|It is a common perception that Indian wines have ‘come a long way, baby’ but they still have some way to go before they measure up to international winemaking. Rajeev Samant invited seven leading international winemakers and wine experts for the first and biggest-ever international tasting of Indian wines in early November at his Sula Vineyards.|
He was seeking an international perspective on what Indian wines are really like. Alok Chandra joined them for the tastings.
The panelists were in India for the final phase of the India Wine Challenge 2008 organised by Robert Joseph, and included Gina Gallo (Gallo of Sonoma), John and Brigid Forrest (New Zealand), Vanya Cullen (Cullen Wines, Australia), John Quarisa (Australia), Roberto Bava (Italy) and Mike Ratcliffe (South Africa). Also present were Vikram Doctor from the Economic Times Mumbai and myself. Sommelier India editor, Reva Singh, missed the tastings because of a delayed flight but was present for the panel discussion in the evening.
We tasted 45 wines in 10 different categories – all from wineries in and around Nasik, as samples from other wineries (Indage, Grover, Big Banyan) were not submitted. However, this represented nearly 75% of all wine labels available in India as of date, and was sufficiently representative to allow the panel to draw some very interesting conclusions. The panel discussion was held at the stunning new amphitheatre next to Sula’s winery complex, and was attended by many neighbouring winery owners and winemakers as well as invitees from Nasik and Mumbai.
Essentially, what emerged was the following –
• Indian white wines were considered better than the reds. Some of the Chenin Blancs approached world standards with good fruit definition and honeyed, nutty notes – in particular those from Vinsura, Sula, Vin & Vouloir and Chateau D’Ori, all 2008.
• Both the sparkling wines from Sula and Vinsura were considered reasonably good.
• The Sauvignon Blancs were generally clean and subtle, but tended to be acidic and subdued, without the cut grass and guava aromas found in the best varietals – with the exception of Chateau D’Ori and Sula 2008.
• The Sula Viognier 2008 stood out as a unique new wine with an aniseed background and good drinkability despite a high 14% v/v alcohol content.
• The standard of the rosé wines tasted was generally good. They were fresh and aromatic, in particular the Nine Hills Shiraz Rosé 2008 and the Sula Blush Zinfandel 2008.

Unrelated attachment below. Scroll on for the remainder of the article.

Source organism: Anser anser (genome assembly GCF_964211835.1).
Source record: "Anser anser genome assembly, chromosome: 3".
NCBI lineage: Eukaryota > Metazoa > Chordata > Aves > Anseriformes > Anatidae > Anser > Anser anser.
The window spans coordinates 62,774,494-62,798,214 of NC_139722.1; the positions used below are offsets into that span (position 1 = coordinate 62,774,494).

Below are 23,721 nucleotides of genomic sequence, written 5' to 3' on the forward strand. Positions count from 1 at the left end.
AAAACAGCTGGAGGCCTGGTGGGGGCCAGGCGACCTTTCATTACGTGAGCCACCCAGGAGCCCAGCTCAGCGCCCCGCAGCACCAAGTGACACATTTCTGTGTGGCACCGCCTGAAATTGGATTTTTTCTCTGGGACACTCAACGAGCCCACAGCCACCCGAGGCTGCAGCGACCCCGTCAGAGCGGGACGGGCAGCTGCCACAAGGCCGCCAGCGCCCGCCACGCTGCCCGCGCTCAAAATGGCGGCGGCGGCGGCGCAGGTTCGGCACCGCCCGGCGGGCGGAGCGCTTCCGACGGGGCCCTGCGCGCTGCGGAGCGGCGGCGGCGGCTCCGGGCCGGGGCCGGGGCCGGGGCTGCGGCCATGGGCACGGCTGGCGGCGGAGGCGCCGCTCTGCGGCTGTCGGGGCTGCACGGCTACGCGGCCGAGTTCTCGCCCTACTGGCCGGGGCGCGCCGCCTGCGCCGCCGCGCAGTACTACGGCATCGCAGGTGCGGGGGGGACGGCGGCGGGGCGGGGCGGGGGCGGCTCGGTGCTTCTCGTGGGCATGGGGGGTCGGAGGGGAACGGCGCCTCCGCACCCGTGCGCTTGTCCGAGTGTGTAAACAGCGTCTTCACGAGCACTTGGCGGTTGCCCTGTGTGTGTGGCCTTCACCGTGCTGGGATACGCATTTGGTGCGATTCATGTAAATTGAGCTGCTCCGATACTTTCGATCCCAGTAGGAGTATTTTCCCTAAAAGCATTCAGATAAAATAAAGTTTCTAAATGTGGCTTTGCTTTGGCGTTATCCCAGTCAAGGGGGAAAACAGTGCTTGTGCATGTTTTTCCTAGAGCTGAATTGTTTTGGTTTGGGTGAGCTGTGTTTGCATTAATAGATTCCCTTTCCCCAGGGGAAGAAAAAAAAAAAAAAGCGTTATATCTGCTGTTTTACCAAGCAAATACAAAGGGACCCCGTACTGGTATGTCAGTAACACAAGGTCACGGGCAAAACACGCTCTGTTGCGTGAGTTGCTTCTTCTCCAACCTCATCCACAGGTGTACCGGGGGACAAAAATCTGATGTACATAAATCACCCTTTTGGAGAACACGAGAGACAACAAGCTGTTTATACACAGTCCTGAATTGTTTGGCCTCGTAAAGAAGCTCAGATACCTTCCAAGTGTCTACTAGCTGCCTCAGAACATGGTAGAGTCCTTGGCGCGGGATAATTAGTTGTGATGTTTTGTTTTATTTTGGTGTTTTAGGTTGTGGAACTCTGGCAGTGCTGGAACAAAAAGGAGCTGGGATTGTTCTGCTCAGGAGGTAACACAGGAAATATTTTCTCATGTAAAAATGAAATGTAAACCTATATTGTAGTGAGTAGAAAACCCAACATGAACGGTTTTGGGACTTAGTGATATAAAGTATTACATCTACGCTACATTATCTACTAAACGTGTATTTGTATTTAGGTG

• Most Indian reds tend to lack ripeness with green tannins, Many were over-oaked which sometimes mask faults in the grape and/or winemaking. Indian winemakers were advised to experiment a lot more, both in blending different types of grapes as well as with red varietals from Italy, Spain and South America, to explore which red wine grapes were most suited to India.
• Shiraz showed the best potential in India amongst the reds, and some of the Shiraz blends that were tasted displayed excellent fruit and spice aromas, balance, and expressiveness. The better examples included Reveilo Shiraz 2008, ND Shiraz 2006, Nine Hills Reserve Shiraz 2007 and Sula’s ‘Super Dindori’ Reserve Shiraz 2007. The Château D’Ori Shiraz Merlot 2007 (tasted separately) was the most impressive wine (It went on to win a silver at the India Wine Challenge).
• Almost all the Cabernet Sauvignons disappointed as they tended to display either green, under ripe features or suffered from poor winemaking. The exception was the Nine Hills Cabernet Sauvignon Reserve 2007, which was almost perfumed, with good berry fruit aromas, toasty oak and a lingering finish.
• The three sweet wines tasted were of very different styles. The Sula Late Harvest Chenin Blanc 2008 (which also won a silver in the IWC) was all honey and nuts, with balanced sweetness while the Reveilo Late Harvest 2006 was reminiscent of oranges and figs, although the high alcohol gave a bitter aftertaste. Sula’s Dia was completely different, being made in the Asti Spumante style.
The international visitors suggested that Indian wine makers experiment with new varietals such as Tempranillo, Marsanne, Grenache, Malbec, Moscato, Semillon, and Petit Syrah. Indian wines should develop an ‘Indian’ style and identity. Although vineyards and winemaking in India were still very young and new, it was recognised that the next 10 years would bring about big changes – much in the same way that winemaking has developed in other New World areas. At the end of the day, the winemakers agreed unanimously that it is possible to make great Indian wine – provided wine producers worked at growing good grapes and invested in good winemaking practices.